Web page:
Aarhus University Seal

The endothelium in seeds of early angiosperms

Article in the New Phytologist written by Else Marie Friis, Peter R. Crane & Kaj Raunsgaard Pedersen

[Translate to English:] Foto: Else Marie Friis. Figuren viser synkrotronstrålnings-røntgen-mikrotomografisk rekonstruktioner af en frugt med et enkelt frø fra ældre kridttidsaflejringer i USA set fra ydersiden (A) og i et virtuelt tværsnit gennem frøskallen (B) med de markante endothelium celler (pil).

Investigations of well-preserved flower, fruits and seeds discovered in clays and sands from the Cretaceous have revealed exquisite details of structure and organization in early angiosperms.

Internal structures have been documented at the cellular level using synchrotron X-ray tomographic microscopy and the studies have provided invaluable information on relationships and reproductive biology in early angiosperms. A new study of more than 100 million years old seeds from extinct angiosperms recovered in Portugal and USA documents the presence of a particular layer of strongly developed radiating cells in the innermost part of the seed coat, a so-called endothelium (see figure).

This finding was unexpected as the endothelium has traditionally been regarded as a relatively advanced feature because of its widespread occurrence among higher angiosperms and the endothelium in extant angiosperms are typically less pronounced than in the fossil seeds. The endothelium is of maternal origin and is often in close contact with the endosperm and the embryo that are of biparental origin as a result of double fertilization that characterizes angiosperms. The function of the endothelium is not fully understood, but in living angiosperms it is intimately involved in seed development, and especially the development of the endosperm and embryo.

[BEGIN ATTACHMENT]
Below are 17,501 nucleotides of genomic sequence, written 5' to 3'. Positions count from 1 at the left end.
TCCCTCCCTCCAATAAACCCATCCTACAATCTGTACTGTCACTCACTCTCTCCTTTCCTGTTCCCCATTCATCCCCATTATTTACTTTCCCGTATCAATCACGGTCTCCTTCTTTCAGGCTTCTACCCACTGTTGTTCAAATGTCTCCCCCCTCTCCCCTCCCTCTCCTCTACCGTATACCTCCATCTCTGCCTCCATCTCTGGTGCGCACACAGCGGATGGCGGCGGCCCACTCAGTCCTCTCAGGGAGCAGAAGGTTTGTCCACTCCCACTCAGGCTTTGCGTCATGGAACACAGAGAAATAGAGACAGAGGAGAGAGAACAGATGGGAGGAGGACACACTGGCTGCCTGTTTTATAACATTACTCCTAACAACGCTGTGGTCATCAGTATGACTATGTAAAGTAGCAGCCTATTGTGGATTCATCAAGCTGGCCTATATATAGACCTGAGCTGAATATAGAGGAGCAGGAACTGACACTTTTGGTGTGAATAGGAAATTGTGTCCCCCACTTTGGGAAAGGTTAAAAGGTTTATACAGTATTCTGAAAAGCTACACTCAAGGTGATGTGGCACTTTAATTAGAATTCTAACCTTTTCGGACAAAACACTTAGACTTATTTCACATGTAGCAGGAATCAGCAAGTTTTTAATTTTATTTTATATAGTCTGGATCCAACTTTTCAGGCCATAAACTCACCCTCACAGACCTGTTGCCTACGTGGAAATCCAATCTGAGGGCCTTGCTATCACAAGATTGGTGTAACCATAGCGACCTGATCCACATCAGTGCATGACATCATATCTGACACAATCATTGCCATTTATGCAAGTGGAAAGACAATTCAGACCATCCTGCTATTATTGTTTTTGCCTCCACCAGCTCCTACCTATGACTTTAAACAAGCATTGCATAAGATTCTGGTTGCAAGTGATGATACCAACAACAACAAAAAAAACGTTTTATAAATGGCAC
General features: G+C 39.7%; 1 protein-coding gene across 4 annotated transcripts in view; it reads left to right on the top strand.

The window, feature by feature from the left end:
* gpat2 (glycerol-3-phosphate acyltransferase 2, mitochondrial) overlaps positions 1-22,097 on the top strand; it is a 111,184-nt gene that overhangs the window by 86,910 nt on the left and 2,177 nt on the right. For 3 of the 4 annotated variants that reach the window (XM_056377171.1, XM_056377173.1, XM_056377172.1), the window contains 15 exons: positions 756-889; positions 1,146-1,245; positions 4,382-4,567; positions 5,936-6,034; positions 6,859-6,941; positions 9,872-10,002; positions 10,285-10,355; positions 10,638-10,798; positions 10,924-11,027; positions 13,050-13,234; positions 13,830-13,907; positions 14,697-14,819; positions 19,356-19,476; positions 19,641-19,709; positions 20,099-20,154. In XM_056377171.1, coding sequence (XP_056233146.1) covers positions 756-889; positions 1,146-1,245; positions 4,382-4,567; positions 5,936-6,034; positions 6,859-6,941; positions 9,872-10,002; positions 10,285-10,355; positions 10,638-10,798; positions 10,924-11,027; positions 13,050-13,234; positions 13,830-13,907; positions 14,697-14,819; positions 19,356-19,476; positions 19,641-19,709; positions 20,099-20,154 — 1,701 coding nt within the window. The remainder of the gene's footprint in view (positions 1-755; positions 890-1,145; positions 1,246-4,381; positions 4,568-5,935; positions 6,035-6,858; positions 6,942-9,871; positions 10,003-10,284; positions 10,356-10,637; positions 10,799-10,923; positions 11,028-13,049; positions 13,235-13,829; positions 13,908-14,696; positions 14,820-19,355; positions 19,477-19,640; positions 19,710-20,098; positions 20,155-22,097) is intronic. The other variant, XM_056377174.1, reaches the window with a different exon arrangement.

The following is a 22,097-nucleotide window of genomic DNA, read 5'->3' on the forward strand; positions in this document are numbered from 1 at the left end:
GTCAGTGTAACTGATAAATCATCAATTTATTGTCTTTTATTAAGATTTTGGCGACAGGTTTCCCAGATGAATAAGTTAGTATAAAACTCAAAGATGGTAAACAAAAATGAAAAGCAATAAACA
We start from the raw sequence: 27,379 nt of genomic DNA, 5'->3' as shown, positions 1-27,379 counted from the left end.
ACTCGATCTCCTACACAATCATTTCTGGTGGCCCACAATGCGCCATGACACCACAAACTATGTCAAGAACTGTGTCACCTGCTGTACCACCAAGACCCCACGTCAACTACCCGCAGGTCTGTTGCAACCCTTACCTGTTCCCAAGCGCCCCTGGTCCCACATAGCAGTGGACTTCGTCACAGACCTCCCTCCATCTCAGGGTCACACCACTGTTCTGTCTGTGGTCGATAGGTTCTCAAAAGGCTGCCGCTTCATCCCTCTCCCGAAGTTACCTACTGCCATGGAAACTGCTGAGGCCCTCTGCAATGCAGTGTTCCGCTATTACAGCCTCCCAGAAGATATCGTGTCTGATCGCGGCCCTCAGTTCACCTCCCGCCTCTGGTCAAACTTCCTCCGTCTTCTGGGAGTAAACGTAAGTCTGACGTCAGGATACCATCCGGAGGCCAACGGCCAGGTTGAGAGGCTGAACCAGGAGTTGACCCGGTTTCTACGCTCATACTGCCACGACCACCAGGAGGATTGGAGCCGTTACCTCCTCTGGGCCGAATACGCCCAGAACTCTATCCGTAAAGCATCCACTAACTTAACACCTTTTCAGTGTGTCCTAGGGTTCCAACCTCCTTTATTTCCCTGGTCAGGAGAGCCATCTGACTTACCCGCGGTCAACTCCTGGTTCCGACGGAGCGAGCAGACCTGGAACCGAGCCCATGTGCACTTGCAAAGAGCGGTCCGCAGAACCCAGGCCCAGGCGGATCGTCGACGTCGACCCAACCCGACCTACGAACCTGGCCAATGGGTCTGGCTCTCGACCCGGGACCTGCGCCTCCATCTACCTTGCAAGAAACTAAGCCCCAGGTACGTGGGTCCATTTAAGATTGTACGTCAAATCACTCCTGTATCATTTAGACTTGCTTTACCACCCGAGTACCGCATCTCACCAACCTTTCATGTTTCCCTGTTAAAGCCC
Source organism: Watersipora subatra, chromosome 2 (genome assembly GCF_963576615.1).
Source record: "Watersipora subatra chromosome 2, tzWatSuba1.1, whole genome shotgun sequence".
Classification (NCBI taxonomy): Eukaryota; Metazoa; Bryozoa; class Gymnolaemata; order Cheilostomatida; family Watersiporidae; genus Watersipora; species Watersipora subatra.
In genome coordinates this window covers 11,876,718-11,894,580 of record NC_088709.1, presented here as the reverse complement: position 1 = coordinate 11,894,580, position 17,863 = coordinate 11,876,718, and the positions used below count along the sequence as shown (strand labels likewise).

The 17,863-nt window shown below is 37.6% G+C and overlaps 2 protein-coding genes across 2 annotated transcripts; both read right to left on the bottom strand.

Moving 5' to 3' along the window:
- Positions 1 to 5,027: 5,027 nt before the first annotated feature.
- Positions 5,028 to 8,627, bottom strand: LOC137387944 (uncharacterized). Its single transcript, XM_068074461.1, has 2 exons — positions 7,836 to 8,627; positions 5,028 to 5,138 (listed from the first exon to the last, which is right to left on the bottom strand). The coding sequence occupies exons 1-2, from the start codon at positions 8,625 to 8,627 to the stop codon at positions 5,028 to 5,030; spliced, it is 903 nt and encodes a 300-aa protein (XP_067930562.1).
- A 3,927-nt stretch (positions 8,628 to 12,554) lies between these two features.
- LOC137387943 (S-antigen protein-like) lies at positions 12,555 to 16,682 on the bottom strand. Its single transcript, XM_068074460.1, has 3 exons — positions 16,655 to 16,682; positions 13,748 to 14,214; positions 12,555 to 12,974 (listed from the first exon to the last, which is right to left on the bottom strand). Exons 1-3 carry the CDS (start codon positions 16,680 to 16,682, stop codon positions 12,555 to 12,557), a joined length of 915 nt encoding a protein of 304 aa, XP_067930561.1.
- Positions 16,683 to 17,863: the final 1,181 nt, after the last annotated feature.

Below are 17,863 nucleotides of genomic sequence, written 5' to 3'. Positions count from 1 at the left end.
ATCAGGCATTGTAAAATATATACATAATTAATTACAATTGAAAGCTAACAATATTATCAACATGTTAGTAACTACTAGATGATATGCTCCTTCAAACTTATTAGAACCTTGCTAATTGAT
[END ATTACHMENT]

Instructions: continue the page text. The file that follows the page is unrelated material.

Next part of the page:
It has been suggested that the endothelium has a role in the provision of nutrition to the developing endosperm and embryo. The strongly developed endothelium in the extinct angiosperms indicates that the endothelium we known from living angiosperms is relictual from a much more widespread and distinct structure in the past, and the study suggests that the endothelium may have originated as a means of maternal control over resource allocation to the offspring that would otherwise have been controlled by tissues of biparental origin following the evolution of double fertilization and endosperm development.

Read the whole article here